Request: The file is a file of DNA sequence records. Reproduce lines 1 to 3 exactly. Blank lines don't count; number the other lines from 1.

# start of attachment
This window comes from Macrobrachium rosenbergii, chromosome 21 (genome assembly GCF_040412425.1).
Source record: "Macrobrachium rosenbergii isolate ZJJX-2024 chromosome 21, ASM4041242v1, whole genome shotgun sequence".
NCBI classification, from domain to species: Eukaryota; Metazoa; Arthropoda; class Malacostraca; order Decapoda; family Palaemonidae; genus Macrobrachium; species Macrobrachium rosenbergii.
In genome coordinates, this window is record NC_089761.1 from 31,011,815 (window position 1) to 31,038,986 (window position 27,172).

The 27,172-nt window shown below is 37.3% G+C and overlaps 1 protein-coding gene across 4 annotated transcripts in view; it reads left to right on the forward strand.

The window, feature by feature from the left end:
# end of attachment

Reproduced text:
This window comes from Macrobrachium rosenbergii, chromosome 21 (genome assembly GCF_040412425.1).
Source record: "Macrobrachium rosenbergii isolate ZJJX-2024 chromosome 21, ASM4041242v1, whole genome shotgun sequence".
NCBI classification, from domain to species: Eukaryota; Metazoa; Arthropoda; class Malacostraca; order Decapoda; family Palaemonidae; genus Macrobrachium; species Macrobrachium rosenbergii.